Can I foster and be a child minder?

Yes but both agencies must be aware of the arrangements and the numbers of children placed will depend on all child caring commitments that you have. You will be registered with Ofsted as a child minder and Ofsted also regulate fostering services. Experience as a child minder can be very valuable for fostering. However, we need to ensure that the needs of all children can be fully met and are not compromised due to the dual role.

If I find that fostering is not for me, what can I do?

We would hope to offer a lot of opportunity to talk through anything that is concerning you about fostering and try to support and encourage your development or different ways of approaching things. We don't give up on our foster carers and we value the work they do very much. However, foster carers are entitled to resign and the process is a smooth one. We just ask that foster carers talk to us about this and that we can all work together to ensure the needs of any children are planned for properly and in good time.

I've heard that foster carers may be the subject of allegations by the child. Is this right?

Foster carers can be subject to allegations and these situations can be very upsetting for everyone concerned. It is a natural concern of foster carers in 2019. What we do is set out a very robust approach to safe care and we train our foster carers in how to think about safe care and we train our foster carers in how to think about safe care for everyone in the household and for children placed too. We talk regularly with foster carers about safe care arrangements and by setting out a sensible approach to the way in which children are looked after your home, we know this minimises risks of false allegations. We must listen to children whenever they say they have been hurt or harmed. What we aim to do is to reduce the risk of any situation be open to misinterpretation and seek to encourage building positive relationships with children.
Where allegations do happen: we deal with these quickly, transparently and foster carers are offered independent support.

Can I take the child on holiday?

Yes, we encourage foster carers to build family life with children and for many children, this involves them going on holiday with the foster carer. Good planning is vital and if you're going abroad, there will be passport and birth parent consents to think about. The needs of the child, ensuring that holiday accommodation is going to be suitable and ensuring that everyone who needs to be consulted is, are key to making this a very positive experience for everyone.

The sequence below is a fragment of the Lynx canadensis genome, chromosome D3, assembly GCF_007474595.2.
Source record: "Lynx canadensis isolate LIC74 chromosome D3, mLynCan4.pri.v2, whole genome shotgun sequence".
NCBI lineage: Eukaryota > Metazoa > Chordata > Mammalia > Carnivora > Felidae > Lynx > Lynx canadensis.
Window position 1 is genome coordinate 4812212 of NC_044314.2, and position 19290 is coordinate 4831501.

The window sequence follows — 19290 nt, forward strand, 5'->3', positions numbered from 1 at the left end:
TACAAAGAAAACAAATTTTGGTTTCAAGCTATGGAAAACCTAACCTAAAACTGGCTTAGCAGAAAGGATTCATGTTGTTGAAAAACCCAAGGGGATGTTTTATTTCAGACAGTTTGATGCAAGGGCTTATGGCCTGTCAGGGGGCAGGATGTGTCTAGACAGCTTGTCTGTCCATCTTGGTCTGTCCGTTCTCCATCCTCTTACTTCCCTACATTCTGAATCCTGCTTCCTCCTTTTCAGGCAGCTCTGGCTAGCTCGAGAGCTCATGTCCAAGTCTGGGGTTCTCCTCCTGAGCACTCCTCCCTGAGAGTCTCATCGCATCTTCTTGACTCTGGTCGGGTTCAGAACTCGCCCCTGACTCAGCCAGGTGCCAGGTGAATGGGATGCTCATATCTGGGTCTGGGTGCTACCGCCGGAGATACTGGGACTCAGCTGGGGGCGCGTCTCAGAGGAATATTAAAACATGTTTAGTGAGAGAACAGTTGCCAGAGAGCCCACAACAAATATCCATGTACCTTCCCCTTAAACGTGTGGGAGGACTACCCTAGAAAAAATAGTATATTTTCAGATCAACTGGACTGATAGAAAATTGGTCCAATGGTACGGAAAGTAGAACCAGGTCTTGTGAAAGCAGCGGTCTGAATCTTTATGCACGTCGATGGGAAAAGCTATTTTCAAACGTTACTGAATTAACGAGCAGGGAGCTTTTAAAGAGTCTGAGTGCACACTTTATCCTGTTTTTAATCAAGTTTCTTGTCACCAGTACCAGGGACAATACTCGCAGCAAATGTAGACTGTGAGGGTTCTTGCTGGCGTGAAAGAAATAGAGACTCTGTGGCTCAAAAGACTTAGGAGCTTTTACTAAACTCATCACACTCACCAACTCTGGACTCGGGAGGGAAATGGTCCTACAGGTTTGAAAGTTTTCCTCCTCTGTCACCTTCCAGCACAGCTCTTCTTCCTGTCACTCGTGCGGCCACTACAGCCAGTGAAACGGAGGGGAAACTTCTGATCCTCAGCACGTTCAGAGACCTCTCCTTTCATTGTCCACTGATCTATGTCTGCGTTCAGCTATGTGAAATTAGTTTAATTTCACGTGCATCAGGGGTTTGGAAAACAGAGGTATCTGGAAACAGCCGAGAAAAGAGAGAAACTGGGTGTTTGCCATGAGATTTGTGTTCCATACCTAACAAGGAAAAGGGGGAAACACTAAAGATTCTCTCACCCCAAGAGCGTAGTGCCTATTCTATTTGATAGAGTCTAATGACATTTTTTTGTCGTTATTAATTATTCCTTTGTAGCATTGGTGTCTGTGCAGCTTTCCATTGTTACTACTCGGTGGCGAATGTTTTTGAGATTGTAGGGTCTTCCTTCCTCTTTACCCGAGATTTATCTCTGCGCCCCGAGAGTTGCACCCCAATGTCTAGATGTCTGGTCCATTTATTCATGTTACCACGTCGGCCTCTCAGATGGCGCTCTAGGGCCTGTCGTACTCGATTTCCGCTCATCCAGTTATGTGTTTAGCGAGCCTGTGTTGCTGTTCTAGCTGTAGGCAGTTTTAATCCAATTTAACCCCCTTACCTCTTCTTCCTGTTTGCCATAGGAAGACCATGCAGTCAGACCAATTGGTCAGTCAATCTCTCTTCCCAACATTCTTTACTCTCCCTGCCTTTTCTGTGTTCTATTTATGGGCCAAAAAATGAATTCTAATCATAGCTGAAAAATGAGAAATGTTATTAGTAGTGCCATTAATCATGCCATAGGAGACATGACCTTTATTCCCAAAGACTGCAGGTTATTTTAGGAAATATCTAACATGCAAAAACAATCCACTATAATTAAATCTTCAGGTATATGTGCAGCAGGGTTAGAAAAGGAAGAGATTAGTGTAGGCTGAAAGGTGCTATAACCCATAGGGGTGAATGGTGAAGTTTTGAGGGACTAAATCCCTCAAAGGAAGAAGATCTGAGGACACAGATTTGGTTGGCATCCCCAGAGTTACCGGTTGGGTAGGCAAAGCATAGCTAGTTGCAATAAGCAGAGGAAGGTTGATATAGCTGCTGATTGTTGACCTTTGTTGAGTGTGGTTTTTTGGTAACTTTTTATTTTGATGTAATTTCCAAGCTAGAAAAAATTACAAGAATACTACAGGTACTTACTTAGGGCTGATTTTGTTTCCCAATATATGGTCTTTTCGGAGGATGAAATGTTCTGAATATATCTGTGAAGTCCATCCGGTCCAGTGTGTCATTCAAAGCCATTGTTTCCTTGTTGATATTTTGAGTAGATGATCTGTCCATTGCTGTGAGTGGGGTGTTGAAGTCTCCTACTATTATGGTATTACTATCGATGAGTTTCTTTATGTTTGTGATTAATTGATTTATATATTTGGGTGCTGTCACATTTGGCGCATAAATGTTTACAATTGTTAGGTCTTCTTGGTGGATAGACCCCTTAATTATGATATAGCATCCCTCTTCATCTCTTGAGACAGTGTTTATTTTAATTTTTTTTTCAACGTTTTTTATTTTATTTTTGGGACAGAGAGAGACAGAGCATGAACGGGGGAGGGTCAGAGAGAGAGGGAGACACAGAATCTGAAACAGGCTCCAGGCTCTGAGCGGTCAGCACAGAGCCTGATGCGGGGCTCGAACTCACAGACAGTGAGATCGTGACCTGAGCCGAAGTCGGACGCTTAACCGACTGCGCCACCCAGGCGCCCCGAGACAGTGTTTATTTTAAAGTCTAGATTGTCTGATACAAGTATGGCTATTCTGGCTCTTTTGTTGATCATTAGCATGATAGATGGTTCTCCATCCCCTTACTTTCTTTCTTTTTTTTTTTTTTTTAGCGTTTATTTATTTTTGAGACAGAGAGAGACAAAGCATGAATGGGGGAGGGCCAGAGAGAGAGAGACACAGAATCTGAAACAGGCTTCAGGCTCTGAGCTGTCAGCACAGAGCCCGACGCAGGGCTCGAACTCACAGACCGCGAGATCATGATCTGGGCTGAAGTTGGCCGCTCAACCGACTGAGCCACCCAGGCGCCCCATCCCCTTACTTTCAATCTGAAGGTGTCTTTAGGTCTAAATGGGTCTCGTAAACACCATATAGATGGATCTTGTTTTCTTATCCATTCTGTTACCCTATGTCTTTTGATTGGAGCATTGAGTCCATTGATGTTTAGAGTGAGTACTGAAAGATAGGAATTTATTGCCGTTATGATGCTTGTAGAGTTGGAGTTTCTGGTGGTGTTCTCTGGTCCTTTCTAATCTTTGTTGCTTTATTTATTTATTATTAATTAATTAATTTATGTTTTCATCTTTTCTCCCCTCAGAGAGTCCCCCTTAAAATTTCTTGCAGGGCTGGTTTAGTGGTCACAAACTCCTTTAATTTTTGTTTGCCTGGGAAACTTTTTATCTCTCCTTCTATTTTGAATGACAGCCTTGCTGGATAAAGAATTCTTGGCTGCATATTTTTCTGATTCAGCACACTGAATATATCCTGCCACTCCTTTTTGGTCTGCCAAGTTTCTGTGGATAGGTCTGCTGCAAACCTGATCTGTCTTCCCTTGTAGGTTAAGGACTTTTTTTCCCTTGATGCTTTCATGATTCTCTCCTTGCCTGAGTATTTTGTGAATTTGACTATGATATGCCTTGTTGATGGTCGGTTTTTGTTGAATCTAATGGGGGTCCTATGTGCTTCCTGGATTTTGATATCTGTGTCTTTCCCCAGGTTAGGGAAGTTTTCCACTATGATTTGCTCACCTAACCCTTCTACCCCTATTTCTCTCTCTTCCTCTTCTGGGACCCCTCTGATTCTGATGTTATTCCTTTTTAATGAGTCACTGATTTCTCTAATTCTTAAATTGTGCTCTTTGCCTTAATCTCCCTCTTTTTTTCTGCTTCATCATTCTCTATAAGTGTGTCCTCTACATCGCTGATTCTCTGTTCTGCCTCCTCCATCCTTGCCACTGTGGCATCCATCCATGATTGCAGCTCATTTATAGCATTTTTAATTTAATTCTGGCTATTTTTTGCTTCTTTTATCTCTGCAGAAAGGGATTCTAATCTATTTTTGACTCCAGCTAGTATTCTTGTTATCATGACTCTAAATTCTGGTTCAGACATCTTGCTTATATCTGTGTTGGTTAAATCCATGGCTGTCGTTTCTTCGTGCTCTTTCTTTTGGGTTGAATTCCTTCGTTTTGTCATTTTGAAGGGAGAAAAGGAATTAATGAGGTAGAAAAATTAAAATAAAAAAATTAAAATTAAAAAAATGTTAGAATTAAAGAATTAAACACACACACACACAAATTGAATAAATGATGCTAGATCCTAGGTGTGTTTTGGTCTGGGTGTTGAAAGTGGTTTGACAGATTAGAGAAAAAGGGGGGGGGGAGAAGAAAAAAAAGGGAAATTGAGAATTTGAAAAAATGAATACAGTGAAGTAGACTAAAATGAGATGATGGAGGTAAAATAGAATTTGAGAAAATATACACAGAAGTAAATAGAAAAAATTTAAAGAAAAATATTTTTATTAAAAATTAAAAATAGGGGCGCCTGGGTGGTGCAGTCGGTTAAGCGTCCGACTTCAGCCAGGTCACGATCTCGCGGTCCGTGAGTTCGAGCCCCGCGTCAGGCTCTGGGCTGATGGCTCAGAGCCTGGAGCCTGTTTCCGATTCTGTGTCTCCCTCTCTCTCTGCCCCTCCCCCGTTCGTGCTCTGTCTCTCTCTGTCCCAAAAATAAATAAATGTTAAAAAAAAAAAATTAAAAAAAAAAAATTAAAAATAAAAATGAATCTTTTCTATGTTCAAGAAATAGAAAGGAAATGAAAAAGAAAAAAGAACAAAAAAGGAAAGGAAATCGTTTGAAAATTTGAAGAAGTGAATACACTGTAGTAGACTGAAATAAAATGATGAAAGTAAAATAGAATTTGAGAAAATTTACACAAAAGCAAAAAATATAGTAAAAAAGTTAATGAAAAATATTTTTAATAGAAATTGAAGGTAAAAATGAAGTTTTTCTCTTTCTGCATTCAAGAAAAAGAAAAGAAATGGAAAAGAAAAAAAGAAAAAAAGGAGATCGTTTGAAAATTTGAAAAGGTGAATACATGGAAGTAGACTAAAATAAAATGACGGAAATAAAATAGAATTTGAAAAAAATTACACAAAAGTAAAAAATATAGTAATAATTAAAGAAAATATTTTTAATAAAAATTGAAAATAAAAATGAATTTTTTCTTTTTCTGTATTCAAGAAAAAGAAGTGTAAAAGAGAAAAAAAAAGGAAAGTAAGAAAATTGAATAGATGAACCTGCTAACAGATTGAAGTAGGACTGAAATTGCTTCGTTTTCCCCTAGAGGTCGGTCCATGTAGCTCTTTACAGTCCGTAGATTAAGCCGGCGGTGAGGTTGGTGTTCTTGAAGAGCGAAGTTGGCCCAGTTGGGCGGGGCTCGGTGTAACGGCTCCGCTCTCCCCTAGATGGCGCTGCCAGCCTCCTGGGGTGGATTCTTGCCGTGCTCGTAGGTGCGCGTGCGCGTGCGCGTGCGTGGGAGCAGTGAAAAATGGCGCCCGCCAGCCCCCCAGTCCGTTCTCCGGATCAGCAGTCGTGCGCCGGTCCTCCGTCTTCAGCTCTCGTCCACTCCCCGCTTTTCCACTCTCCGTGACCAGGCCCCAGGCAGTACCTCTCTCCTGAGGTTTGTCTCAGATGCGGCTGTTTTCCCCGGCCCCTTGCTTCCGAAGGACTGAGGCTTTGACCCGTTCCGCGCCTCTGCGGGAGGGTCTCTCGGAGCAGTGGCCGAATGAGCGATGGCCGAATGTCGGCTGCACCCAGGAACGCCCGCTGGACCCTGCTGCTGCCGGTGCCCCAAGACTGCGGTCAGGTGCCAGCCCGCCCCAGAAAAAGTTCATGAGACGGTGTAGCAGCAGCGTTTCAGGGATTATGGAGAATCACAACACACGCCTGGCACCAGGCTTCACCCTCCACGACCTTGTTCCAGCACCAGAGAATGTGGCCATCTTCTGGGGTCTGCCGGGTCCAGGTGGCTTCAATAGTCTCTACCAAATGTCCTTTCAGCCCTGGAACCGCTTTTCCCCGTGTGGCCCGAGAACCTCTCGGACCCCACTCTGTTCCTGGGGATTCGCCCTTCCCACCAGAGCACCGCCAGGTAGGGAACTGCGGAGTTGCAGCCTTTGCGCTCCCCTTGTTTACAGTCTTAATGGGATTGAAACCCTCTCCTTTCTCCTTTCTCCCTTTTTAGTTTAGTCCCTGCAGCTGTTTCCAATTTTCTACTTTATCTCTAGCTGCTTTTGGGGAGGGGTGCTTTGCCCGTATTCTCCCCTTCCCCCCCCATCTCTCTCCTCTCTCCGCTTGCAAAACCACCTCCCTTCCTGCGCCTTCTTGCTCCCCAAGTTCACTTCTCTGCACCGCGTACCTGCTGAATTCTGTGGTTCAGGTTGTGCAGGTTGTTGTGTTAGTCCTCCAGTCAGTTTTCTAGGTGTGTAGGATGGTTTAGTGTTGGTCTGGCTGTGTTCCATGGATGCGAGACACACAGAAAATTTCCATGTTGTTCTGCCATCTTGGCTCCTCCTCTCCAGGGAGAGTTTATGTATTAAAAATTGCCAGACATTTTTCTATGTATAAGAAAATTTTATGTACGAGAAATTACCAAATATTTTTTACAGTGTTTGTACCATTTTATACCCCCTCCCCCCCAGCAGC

Can I make day-to-day decisions about the child's life?

Together for Children will delegate some decision making to foster carers, in respect of the child they are caring for. The extent of this will depend on a number of factors, including how long they have been with you, their legal status and the relationship. Delegated authority matters will be discussed and clearly set out in writing and will be reviewed as required.

In Foster Care

  • Find out more about fostering with Together for Children.
  • Our Connected Carers Team is involved in the assessment and support of Connected Carers and Special Guardians.
  • Want to know what it’s like to be a foster carer? Read some of the stories of our foster carers.
  • Find answers to the most frequently asked questions about foster care.
  • Ofsted, the government office for standards in education, children's services and skills, found Together for Children's independent fostering agency to be good.
  • Private fostering is an arrangement made by a child’s parent (or someone with parental responsibility) for them to live with a carer who is not a close relative of the child (under the age of 16 or 18 if the child is disabled).